Alaska bears live on your smartphone
A unique initiative is bringing the brown bears of Alaska’s Katmai National Park directly to your tablets or smartphone. Last week, Explore, a philanthropic multimedia organisation, has set up nine cameras that live shoot brown bears as they converge near Brooks Falls to catch salmon.india Updated: Jul 21, 2013 16:02 IST
A unique initiative is bringing the brown bears of Alaska’s Katmai National Park directly to your tablets or smartphone. Last week, Explore, a philanthropic multimedia organisation, has set up nine cameras that live shoot brown bears as they converge near Brooks Falls to catch salmon. Three commercial-free streams will transmit the images to your screens.
Aside from watching as many as 30 bears converge at one spot, the cameras, which were also set up last year, give enthusiasts a chance to catch some great footage of salmon swimming upstream without disturbing the environment.
“The bears will congregate along the river and at the falls for the next few weeks while the salmon are running upstream, and then again in September, when spawning season ends,” says spokesperson Jason Damata. There are more than 2,000 bears in Katmai National Park and upwards of 100 in the concentrated area where the cameras have been placed. The great salmon runs make this an extraordinary time for bear viewing. And the cameras provide access to a national park that is difficult to reach and expensive for most tourists.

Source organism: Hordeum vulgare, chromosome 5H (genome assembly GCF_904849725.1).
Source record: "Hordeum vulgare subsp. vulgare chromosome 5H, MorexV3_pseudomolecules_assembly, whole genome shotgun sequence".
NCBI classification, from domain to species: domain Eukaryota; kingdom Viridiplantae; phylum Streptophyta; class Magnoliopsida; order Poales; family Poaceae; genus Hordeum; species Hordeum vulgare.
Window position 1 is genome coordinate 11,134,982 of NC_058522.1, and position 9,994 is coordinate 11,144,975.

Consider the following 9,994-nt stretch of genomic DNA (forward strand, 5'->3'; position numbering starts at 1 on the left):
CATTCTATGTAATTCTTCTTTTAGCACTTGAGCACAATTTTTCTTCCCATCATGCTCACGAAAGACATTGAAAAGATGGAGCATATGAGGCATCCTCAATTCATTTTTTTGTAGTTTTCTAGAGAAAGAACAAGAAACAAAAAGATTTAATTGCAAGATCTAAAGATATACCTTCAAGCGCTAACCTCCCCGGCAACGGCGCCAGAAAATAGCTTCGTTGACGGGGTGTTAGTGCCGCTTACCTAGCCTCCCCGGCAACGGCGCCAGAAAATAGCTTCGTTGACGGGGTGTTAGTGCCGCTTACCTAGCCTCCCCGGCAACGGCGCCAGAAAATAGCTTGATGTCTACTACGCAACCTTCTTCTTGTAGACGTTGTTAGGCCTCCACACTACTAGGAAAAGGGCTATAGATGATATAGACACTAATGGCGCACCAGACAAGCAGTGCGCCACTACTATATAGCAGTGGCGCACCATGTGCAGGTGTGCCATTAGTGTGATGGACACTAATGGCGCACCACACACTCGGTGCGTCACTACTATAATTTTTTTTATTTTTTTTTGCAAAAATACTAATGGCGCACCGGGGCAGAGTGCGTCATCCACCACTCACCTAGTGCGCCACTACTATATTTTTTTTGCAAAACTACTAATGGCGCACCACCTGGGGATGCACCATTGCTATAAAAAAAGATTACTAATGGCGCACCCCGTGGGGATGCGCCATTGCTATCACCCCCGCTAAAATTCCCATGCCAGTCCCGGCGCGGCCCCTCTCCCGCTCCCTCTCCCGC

The cameras can also be used to observe bear behaviour. From mating to establishing a hierarchy to protecting young cubs to eating behaviours — such as high-grading (where full bears only eat the fattiest parts of the fish) — their social skills are on display. Damata says, “One that stands out is the ability to co-exist. These bears might not be as tolerant of each other or of humans in the late fall when they are heading into hibernation, for instance. But the salmon density makes it a special time.”
Explore.org uses solar panels, wind turbines, microwave relays and the Internet to capture and deliver the cameras. There is also an interface that helps operators focus and zoom on the subjects. So how will this help research? “Our partners have ways to monitoring the behaviours — from tagging to counting on site. Viewers can help by taking snapshots from the website and contributing to the research,” says Damata.
Other places where live cams have been placed:
Churchill, Manitoba, Canada (polar bears)
Seal Island, Maine (puffins)
Hog Island, Maine (osprey nest)